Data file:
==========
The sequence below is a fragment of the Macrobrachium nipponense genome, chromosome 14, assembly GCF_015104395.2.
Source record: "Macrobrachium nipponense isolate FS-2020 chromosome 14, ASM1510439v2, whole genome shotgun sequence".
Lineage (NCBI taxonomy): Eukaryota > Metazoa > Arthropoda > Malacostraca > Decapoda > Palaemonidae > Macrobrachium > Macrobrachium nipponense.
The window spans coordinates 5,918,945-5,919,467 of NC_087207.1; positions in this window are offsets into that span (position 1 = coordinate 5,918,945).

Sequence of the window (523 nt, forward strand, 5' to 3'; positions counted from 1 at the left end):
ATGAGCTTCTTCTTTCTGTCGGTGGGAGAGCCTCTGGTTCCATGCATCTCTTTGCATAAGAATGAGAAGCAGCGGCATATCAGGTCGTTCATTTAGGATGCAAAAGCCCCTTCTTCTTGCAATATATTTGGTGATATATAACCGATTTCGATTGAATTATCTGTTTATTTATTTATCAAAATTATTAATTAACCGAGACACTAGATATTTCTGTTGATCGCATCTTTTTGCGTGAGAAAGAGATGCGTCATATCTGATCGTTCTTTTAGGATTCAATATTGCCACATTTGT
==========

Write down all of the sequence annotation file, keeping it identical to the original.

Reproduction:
The sequence below is a fragment of the Macrobrachium nipponense genome, chromosome 14, assembly GCF_015104395.2.
Source record: "Macrobrachium nipponense isolate FS-2020 chromosome 14, ASM1510439v2, whole genome shotgun sequence".
Lineage (NCBI taxonomy): Eukaryota > Metazoa > Arthropoda > Malacostraca > Decapoda > Palaemonidae > Macrobrachium > Macrobrachium nipponense.
The window spans coordinates 5,918,945-5,919,467 of NC_087207.1; positions in this window are offsets into that span (position 1 = coordinate 5,918,945).

Sequence of the window (523 nt, forward strand, 5' to 3'; positions counted from 1 at the left end):
ATGAGCTTCTTCTTTCTGTCGGTGGGAGAGCCTCTGGTTCCATGCATCTCTTTGCATAAGAATGAGAAGCAGCGGCATATCAGGTCGTTCATTTAGGATGCAAAAGCCCCTTCTTCTTGCAATATATTTGGTGATATATAACCGATTTCGATTGAATTATCTGTTTATTTATTTATCAAAATTATTAATTAACCGAGACACTAGATATTTCTGTTGATCGCATCTTTTTGCGTGAGAAAGAGATGCGTCATATCTGATCGTTCTTTTAGGATTCAATATTGCCACATTTGT